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GOP Presidential Race: Perry's Status, Iowa Results


It's MORNING EDITION from NPR News. Good morning, I'm Steve Inskeep.


And I'm Renee Montagne. Lots of news this morning on the Republican presidential race. Texas Governor Ricky Perry is ending his bid for the nomination. His announcement is expected moments from now. And two weeks after the Iowa caucuses, there are new results. The Republican Party is officially calling the race a tie between Rick Santorum and Mitt Romney, rather than a narrow victory for Romney.

First, let's get to the news of Rick Perry and the word that he is dropping out of the race. He's in South Carolina, where Mitt Romney, Newt Gingrich, Ron Paul and Rick Santorum continue to campaign ahead of the state's primary election on Saturday. And NPR national political correspondent Don Gonyea is also in South Carolina. He's in Greenville. Good morning.

DON GONYEA, BYLINE: Just another sleepy day on the campaign trail.

MONTAGNE: On the campaign trail. Well, the announcement was scheduled for this hour, so it should be coming up any time. But tell us what you know about Rick Perry dropping out.

GONYEA: Well, this announcement comes amid much chaos and much confusion within the campaign itself. Last night, some of his top aides didn't know it was coming. But we have been hearing rumblings for about the past 24 hours or so, that it made no sense for Rick Perry to continue on, be embarrassed by the vote on Saturday in South Carolina, which would very likely have happened, given the polls. He just was not getting any traction.

So the news broke early this morning that he decided to pull the plug. We're waiting for him to come out as we speak. But I think the feeling is that by getting out now he can make an endorsement that might mean something, and he gets a little attention, he gets a little juice. He's got a packed house, something he hasn't had at all during this campaign down here.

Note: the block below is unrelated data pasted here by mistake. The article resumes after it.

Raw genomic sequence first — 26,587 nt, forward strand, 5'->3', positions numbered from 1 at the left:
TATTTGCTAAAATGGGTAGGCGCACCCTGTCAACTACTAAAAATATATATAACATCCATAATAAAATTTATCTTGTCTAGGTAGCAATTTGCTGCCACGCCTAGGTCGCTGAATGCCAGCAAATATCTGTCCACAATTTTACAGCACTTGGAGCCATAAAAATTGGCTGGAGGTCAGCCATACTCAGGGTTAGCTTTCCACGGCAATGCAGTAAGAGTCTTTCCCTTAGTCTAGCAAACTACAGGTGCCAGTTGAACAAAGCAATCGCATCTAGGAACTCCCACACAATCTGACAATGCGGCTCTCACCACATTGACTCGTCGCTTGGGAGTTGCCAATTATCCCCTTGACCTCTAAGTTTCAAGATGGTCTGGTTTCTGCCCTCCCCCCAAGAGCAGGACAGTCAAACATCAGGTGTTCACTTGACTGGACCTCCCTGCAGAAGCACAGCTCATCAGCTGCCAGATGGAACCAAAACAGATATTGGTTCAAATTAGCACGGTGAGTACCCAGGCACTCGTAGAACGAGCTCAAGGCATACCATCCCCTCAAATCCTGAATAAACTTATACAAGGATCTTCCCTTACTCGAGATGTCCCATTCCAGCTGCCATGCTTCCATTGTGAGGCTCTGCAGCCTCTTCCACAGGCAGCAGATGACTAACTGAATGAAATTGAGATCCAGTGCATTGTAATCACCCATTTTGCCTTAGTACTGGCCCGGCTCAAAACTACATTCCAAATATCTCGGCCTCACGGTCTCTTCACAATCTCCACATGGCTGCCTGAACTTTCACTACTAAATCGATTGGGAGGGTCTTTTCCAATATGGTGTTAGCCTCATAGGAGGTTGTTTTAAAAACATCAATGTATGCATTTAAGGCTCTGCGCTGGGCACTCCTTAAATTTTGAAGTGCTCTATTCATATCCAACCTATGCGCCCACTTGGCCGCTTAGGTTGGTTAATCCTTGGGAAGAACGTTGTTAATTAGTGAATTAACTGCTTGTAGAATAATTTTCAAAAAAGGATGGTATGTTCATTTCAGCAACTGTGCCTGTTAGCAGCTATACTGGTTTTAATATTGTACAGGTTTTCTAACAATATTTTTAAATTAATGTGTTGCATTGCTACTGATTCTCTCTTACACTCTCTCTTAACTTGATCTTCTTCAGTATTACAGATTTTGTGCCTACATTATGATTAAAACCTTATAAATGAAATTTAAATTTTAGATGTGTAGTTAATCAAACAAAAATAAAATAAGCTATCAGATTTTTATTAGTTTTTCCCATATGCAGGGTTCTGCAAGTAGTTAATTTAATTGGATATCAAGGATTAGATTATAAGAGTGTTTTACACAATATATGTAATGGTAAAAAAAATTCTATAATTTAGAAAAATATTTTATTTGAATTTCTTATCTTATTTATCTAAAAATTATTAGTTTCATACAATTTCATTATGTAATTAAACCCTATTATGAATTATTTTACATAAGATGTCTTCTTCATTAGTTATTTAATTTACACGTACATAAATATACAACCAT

MONTAGNE: And that endorsement might go to who?

GONYEA: Newt Gingrich. Newt Gingrich. Again, Perry wasn't polling much, so it's not like he's got a lot of supporters to give to Gingrich. Still, it shows that he's determined to help someone stop Mitt Romney, and Gingrich does have momentum here. He's been gaining in the polls, gaining on Romney, still behind. And this just kind of adds to that sense that things are going well for the former U.S. House speaker.

MONTAGNE: Let's turn to those Iowa caucuses. What exactly happened to bring about this change in the results?

GONYEA: Yes. Recall that early in the morning on January 4 – that was, you know, many hours after the January 3 caucuses – Mitt Romney won by eight votes. He was declared the winner, but under the caucus process it takes two weeks to officially certify the votes. Because it was so close – they didn't do a recount but they did what they call kind of a re-canvassing of all the precincts. The problem is, these are paper ballots put into shoe boxes and, you know, little containers like that in these 1,774 different caucus sites.

So they didn't have all of the votes from all of the precincts, but as best they could tell, Rick Santorum, who finished second, is up by 34 votes. The Iowa Republican Party is essentially declaring it a tie. Rick Santorum is of course declaring it a victory - a landslide victory, I might say.

MONTAGNE: Although given – they can all say what they want – but effectively does this really make a difference?

GONYEA: It just feels like it's lost in the shuffle of all the other breaking news here in South Carolina, with Mitt Romney's taxes and Perry dropping out, and Gingrich's rise. Santorum would have loved to have had this announcement a couple of weeks ago. It doesn't really feel like it's going to give him a lot of juice a couple of weeks later now.

MONTAGNE: Don, thank you very much, and Rick Perry has now stepped out before cameras down there in South Carolina, and of course NPR News will be covering the events of the morning and his actual announcement and his endorsement when that final, final moment comes, which is just - we're sort of in the middle of it but not quite to the end of it. Thanks very much. Don Gonyea in Greenville, South Carolina. This is NPR News. Transcript provided by NPR, Copyright NPR.

Renee Montagne, one of the best-known names in public radio, is a special correspondent and host for NPR News.
You're most likely to find NPR's Don Gonyea on the road, in some battleground state looking for voters to sit with him at the local lunch spot, the VFW or union hall, at a campaign rally, or at their kitchen tables to tell him what's on their minds. Through countless such conversations over the course of the year, he gets a ground-level view of American elections. Gonyea is NPR's National Political Correspondent, a position he has held since 2010. His reports can be heard on all NPR News programs and at NPR.org. To hear his sound-rich stories is akin to riding in the passenger seat of his rental car, traveling through Iowa or South Carolina or Michigan or wherever, right along with him.